Your ideal intake of protein depends on your health, body composition, main weight goal, and the type, intensity, duration, and frequency of your physical activity. The UK government guidelines recommend consuming around 55g protein per day for men and 45g protein per day for women, which equates to about 0.75g per kg/body weight (13). This recommendation was made in 1991 and has not been updated since, but many nutrition scientists now consider this to be inadequate for most people’s needs as it only addresses the minimum amount of protein needed to prevent deficiency, rather than an optimum amount to maintain health.


It is now generally understood that overweight and obese people who want to lose fat mass, but preserve muscle, should aim for between 1.2-1.5g protein per kg/body weight. If you are very athletic or physically active and want to lose weight, then you should aim for 1.6-2.4 g protein per kg/body weight (14). Protein intake should be distributed fairly equally between each meal to preserve muscle function and prevent muscle loss, with each meal containing 25-30g protein (15). In the UK and US protein distribution tends to be skewed towards the evening meal with protein consumption at breakfast and lunch being too low to meet nutritional needs.


Use the table 2 below to calculate your daily protein requirements according to your current weight (or use this useful protein calculator) and remember to distribute it between all your meals!


Table 2 – Protein intake guide

What about protein powders?

Whey protein powder (derived from dairy) is a high-quality complete protein supplement. Several studies have shown that whey protein can help with a weight loss by reducing appetite (16), reducing waist circumference and improving cardiometabolic risk factors such as lowering cholesterol and reducing waist circumference (17), whilst also preserving muscle mass (18).


Soy protein supplements have also been shown to help with weight loss, particularly in Asian and non-menopausal women (19) but it is absorbed more slowly than whey protein and has very low levels of two crucial amino acids, methionine and lysine, making it less able to stimulate muscle growth (20). Soy protein supplements also have less impact on cardio-metabolic risk factors and don’t suppress ghrelin (the hunger hormone) as much as whey powders (21).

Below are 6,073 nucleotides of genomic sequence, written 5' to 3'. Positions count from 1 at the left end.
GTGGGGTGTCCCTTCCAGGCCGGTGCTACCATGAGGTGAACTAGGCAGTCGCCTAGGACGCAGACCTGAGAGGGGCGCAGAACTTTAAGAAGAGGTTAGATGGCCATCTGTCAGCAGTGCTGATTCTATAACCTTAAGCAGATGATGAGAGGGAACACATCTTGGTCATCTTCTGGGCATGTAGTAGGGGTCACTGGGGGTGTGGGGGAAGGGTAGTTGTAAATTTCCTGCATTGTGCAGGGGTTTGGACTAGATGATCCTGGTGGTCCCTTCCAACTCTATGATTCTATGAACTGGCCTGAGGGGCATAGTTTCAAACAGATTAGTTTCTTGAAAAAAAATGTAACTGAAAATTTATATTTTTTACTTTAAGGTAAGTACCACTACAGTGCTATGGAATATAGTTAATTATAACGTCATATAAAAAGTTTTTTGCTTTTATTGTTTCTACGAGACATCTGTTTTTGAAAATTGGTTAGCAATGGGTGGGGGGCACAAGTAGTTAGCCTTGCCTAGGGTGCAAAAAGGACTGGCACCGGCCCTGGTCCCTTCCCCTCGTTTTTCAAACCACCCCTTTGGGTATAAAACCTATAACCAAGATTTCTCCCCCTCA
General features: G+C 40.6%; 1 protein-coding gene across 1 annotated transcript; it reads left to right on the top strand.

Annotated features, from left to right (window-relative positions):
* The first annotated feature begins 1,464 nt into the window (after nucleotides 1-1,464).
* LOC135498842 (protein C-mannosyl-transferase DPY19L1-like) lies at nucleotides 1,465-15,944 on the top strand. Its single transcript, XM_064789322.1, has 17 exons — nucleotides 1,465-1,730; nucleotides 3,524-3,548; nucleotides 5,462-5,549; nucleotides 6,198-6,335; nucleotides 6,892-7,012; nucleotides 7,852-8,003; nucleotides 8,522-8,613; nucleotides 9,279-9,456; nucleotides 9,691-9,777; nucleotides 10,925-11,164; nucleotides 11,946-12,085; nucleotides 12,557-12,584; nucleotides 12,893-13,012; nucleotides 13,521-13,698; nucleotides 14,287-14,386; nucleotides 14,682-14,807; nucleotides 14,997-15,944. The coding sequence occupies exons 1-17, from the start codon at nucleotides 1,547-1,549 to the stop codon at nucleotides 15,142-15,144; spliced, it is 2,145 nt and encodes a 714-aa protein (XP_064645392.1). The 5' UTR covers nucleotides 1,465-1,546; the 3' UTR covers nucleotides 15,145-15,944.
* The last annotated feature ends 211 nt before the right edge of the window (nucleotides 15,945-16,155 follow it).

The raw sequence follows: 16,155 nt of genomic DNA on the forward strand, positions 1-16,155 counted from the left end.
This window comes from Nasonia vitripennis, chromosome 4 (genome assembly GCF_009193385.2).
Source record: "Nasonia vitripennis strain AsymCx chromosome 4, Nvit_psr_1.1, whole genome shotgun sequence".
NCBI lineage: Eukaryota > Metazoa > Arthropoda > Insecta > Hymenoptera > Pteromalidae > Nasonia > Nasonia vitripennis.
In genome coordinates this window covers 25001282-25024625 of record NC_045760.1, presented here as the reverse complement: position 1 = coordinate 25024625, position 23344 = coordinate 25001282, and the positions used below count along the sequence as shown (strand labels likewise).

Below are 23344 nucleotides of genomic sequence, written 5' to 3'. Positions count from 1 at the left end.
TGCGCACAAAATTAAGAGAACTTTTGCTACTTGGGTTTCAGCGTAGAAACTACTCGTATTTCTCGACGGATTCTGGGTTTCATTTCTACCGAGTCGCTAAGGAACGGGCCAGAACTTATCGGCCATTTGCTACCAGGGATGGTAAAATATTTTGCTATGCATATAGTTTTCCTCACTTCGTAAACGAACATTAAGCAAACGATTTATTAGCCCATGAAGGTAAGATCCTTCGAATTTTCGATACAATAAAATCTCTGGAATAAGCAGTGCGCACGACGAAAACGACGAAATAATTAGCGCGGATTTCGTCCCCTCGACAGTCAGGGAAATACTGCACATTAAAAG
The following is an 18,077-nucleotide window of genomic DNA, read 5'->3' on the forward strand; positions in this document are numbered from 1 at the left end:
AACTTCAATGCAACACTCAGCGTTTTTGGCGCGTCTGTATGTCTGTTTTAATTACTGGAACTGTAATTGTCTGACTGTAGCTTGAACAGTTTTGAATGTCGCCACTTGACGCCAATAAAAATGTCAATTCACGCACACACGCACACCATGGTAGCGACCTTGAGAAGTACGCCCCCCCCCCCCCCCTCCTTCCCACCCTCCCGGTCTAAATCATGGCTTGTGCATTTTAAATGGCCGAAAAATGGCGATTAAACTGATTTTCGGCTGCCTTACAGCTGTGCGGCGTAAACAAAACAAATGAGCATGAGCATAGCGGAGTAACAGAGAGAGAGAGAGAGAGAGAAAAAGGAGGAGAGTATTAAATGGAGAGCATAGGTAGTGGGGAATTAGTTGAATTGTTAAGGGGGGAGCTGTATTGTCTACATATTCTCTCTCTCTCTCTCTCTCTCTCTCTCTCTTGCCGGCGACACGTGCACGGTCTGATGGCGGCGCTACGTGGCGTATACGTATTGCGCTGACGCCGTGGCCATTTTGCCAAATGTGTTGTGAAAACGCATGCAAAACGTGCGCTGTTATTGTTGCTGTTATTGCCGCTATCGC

Both whey and soy powders can help to boost protein intake if you are struggling to meet your requirements through food alone, which may be the case for people following a vegetarian or vegan diet or in people who wish to reduce their meat consumption. Whey protein seems to be more effective overall, but soy protein supplements can be a useful addition for vegans.

Conclusion

Protein is an important part of our diet and most people, though eating government recommended amounts of protein, generally do not eat enough protein for optimal health. Protein intake is an important part of a weight loss programme as it reduces appetite and feelings of hunger, making it easier to reduce the amount of food eaten per day, whilst preserving muscle mass and increasing energy expenditure. High protein diets do not induce bone loss or cause kidney damage to people with healthy kidneys. Animal sources of protein are superior as they contain all 9 essential amino acids and are more absorbable and digestible, but with careful food pairing it is possible to meet protein requirements with plant-based foods as well. Whey or soy protein supplements may make a useful addition to those who find eating sufficient protein per day challenging.